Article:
Relationships frequently fall apart due to irreconcilable incompatibilities. Sometimes these incompatibilities are so large that they seem like they should have been obvious from the start (e.g., one person wants children, the other partner doesn’t; one person is deeply religious, the other isn't). Why don’t such dealbreakers prevent relationships from getting off the ground in the first place? Why do people so frequently wind up with incompatible romantic partners?
Entries in compatibility (6)
Are you satisfied with “vanilla” sex? Or do you seek the thrill of kink in the bedroom with your own list of “hard limits?”
In order to be sexually satisfied, you might think that you and your partner need to be on the same page of Fifty Shades of Grey. Aside from the intrinsic motivation to have a good sex life (i.e., good sex feels really, well, good), research has strongly established that sexual satisfaction is closely tied to relationship satisfaction.1 In longitudinal studies where couples are followed over time, sexual satisfaction also predicts, such that less sexual satisfaction is tied to an increased chance of divorce.2 So, when it comes to relationship health, sex matters.
About a year ago, I made a very silly, and costly, mistake.
I forgot my backpack in a cab.
My partner James and I were on our way home from the airport. It was late, we were both tired, and I didn’t even realize what I had done until I went to check my email and didn’t have my laptop.
“Hmmm”, I said, to no one in particular. “My backpack isn’t here. I think I might have left it in the cab.”
James, who is characteristically calm and collected, proceeded to completely lose his cool. “Oh no! Oh NO!! This is awful. This is so bad! What can we do? Your passport was in there! Your laptop!! Can we call the cab company? This is terrible!”
“Yes,” I mused. “I probably should have checked for it before getting out of the cab. Perhaps there is a lost and found.”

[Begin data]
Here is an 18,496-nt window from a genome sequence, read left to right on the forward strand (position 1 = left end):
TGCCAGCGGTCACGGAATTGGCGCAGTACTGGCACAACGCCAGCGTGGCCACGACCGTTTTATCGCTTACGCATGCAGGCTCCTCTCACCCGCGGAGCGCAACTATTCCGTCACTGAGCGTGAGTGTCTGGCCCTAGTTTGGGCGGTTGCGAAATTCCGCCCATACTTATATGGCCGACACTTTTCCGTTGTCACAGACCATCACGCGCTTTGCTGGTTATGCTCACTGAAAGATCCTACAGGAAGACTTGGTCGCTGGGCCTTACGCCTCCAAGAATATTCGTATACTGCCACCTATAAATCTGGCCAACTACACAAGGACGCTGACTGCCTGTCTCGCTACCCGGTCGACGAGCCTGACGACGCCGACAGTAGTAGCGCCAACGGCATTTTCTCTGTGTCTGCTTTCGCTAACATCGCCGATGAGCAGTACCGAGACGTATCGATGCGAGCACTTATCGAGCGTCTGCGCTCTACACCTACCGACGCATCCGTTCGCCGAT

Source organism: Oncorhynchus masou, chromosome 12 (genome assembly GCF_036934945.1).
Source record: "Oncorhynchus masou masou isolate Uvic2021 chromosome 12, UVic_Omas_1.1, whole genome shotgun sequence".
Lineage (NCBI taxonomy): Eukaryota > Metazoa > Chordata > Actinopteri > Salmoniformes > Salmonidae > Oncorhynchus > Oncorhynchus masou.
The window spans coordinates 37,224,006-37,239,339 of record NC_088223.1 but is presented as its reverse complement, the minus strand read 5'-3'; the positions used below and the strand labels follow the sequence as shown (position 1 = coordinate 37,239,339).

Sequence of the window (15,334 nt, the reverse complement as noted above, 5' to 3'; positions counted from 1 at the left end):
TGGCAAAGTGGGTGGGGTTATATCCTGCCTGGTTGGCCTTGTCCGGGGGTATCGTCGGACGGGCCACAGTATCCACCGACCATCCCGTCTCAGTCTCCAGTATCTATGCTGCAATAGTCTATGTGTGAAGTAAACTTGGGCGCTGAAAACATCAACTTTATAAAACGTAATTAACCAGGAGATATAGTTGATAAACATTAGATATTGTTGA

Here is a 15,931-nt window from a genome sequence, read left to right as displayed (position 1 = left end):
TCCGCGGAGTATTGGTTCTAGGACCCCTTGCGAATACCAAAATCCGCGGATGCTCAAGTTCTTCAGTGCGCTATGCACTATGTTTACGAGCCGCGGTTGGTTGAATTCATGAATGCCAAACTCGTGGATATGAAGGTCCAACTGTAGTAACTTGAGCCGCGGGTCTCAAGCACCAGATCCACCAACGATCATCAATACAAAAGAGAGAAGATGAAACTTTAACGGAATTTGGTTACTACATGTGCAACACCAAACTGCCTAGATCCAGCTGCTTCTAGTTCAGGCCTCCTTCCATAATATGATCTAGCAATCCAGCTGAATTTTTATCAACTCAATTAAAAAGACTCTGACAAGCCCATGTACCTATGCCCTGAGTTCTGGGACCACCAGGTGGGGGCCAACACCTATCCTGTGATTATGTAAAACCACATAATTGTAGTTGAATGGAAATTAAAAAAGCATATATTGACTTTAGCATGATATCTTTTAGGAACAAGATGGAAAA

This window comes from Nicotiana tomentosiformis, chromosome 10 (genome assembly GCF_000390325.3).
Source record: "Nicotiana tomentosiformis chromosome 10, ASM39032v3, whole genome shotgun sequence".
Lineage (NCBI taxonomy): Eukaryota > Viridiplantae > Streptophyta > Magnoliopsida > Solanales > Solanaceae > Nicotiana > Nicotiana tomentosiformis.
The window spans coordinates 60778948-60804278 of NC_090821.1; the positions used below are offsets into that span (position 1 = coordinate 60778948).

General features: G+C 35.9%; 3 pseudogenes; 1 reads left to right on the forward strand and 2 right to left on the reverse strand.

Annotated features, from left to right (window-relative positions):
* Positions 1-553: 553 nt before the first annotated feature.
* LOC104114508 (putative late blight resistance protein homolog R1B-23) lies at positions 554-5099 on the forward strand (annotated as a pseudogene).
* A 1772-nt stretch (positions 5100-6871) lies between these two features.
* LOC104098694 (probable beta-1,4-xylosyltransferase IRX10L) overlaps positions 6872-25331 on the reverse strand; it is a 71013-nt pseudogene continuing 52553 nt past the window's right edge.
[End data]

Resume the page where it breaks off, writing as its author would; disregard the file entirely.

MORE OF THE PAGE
After about an hour of searching, we had exhausted all avenues of trying to retrieve the bag. It slowly dawned on me that I was never getting my stuff back.
“I can’t believe this”, I groaned, slumped into the couch with my head in my hands. “It’s gone. My laptop. My passport. I think my lab keys were in there! This is awful.”
My partner, who was more or less over the crisis at this point, tried his best to be responsive to my sudden state of dejection and misery. But he couldn’t help but ask, “Uh, Sam - didn’t we know this an hour ago?”
Folk wisdom gives us mixed-messages when it comes to compatibility. We hear phrases like "birds of a feather flock together" telling us we need to be compatible with a partner in order to be successful. Then we hear contradictory phrases like "opposites attract" telling us we need not be similar to our partner, but rather different for relational success.
Although compatibility isn't necessarily a synonym to similarity, they are certainly in the same family.
Perceived sexual compatibility is defined as the extent to which a couple perceives they share sexual beliefs, preferences, desires, and needs with their partner. Another form of sexual compatibility is the extent to which similarities exist between actual turn ons and turn offs for each partner emotionally, cognitively, and behaviorally.
Have you ever had to admit on a first date that, among your many compelling and marvelous qualities, you are also a relationship counselor? I have. While this announcement can provoke a range of interesting responses, one I have often remembered was:
“Really! How interesting. Does that make you any better at your own relationships?”
This particular guy wasn’t asking sarcastically; he was actually curious. I chuckled and stalled for time. On a gut level, I wanted to say yes…but was that true?
“Romantic compatibility theory”—it has a nice ring, doesn’t it? This theory suggests that relationship success is a function of the unique combination of two individuals’ qualities. He appreciates her art, they both love cycling, and her positivity keeps him motivated when he needs a boost. Obviously, such similarities and connections between partners impact romantic outcomes—right?